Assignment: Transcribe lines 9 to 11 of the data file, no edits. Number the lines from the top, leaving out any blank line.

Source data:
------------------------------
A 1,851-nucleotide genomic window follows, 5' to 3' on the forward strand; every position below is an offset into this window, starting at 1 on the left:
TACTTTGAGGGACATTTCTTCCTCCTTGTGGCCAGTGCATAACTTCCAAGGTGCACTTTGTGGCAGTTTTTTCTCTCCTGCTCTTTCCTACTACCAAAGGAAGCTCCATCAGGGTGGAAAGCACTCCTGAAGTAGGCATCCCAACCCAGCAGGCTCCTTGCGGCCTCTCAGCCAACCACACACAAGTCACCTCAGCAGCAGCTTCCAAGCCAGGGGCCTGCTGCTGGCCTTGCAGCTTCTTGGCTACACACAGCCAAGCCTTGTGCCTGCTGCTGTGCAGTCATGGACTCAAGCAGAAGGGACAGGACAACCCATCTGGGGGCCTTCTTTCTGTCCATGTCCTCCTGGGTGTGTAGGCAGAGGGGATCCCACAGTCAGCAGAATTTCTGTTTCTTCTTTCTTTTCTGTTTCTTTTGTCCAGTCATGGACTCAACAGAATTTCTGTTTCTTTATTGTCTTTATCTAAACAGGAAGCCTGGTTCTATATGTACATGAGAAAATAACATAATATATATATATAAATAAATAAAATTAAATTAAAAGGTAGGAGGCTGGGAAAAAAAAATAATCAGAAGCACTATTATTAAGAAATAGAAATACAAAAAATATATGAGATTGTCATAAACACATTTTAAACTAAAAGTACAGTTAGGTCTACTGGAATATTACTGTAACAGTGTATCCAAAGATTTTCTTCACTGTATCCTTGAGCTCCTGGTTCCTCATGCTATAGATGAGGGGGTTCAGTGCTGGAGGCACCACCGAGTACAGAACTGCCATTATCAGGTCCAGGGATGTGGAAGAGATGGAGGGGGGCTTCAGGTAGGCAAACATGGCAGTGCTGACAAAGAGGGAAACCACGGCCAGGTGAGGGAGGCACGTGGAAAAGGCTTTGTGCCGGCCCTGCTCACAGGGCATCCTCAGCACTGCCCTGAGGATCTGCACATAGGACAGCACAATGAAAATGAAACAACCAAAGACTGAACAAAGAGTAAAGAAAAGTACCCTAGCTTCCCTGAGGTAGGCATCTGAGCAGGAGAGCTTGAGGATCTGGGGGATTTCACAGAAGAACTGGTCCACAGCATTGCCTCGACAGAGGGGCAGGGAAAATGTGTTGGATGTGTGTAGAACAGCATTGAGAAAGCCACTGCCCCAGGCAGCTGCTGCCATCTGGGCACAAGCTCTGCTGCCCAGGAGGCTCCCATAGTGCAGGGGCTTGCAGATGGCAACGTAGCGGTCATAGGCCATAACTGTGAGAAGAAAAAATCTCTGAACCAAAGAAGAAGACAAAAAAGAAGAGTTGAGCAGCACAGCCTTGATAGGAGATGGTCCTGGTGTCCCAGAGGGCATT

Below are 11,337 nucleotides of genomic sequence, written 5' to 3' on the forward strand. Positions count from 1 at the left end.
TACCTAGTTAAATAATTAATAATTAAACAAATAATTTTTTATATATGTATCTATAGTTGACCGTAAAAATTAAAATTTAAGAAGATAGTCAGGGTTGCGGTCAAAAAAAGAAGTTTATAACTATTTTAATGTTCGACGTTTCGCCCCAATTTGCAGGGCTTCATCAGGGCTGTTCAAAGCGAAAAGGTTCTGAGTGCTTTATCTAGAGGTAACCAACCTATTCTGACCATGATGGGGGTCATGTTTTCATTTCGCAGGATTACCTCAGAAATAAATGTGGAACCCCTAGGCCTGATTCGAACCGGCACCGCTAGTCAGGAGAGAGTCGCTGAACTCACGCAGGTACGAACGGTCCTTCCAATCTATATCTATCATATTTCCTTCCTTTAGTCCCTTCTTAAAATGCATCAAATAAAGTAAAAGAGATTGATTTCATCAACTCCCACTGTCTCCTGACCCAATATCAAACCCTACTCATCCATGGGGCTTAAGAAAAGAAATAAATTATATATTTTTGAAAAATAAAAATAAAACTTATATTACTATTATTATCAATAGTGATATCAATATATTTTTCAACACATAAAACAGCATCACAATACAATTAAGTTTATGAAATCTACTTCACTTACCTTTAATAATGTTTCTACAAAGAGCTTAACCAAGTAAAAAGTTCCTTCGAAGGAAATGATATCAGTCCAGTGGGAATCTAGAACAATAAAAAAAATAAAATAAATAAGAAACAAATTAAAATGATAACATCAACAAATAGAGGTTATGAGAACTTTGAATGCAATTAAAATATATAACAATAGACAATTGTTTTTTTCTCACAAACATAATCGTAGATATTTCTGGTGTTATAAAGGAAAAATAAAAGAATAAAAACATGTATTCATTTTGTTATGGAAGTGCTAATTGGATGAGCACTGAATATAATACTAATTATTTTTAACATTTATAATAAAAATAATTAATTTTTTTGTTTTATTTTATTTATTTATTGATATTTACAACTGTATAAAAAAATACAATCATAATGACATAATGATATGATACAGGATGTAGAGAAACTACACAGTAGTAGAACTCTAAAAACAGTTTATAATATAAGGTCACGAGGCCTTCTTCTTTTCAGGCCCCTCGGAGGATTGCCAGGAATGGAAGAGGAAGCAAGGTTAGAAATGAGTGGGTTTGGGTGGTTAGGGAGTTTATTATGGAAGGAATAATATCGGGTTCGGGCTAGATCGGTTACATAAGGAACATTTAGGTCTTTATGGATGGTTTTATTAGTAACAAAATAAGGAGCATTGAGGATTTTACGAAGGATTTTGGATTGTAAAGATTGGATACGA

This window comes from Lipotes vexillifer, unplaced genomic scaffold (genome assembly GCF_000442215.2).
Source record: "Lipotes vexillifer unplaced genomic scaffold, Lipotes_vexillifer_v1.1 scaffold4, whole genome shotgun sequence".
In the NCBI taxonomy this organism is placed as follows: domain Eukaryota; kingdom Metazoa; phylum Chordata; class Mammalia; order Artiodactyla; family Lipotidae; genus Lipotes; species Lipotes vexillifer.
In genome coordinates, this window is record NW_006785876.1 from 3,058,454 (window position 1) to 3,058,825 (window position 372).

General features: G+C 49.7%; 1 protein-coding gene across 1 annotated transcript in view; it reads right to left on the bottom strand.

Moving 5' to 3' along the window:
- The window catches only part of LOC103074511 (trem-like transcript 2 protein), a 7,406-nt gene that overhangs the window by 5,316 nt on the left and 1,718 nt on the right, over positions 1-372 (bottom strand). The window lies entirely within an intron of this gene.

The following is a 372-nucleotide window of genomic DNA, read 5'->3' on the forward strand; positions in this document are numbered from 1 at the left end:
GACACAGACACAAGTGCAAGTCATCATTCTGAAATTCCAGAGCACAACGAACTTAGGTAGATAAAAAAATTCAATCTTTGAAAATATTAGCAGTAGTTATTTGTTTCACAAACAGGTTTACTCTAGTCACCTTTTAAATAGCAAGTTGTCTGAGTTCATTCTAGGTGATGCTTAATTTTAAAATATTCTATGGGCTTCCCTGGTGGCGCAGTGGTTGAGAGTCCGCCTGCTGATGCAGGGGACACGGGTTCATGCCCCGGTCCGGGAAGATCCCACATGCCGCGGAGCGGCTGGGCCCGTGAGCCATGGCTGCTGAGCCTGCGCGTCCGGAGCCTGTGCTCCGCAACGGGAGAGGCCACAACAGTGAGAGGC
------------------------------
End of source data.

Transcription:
General features: G+C 49.7%; 1 protein-coding gene across 1 annotated transcript in view; it reads right to left on the bottom strand.

Moving 5' to 3' along the window:
- The window catches only part of LOC103074511 (trem-like transcript 2 protein), a 7,406-nt gene that overhangs the window by 5,316 nt on the left and 1,718 nt on the right, over positions 1-372 (bottom strand). The window lies entirely within an intron of this gene.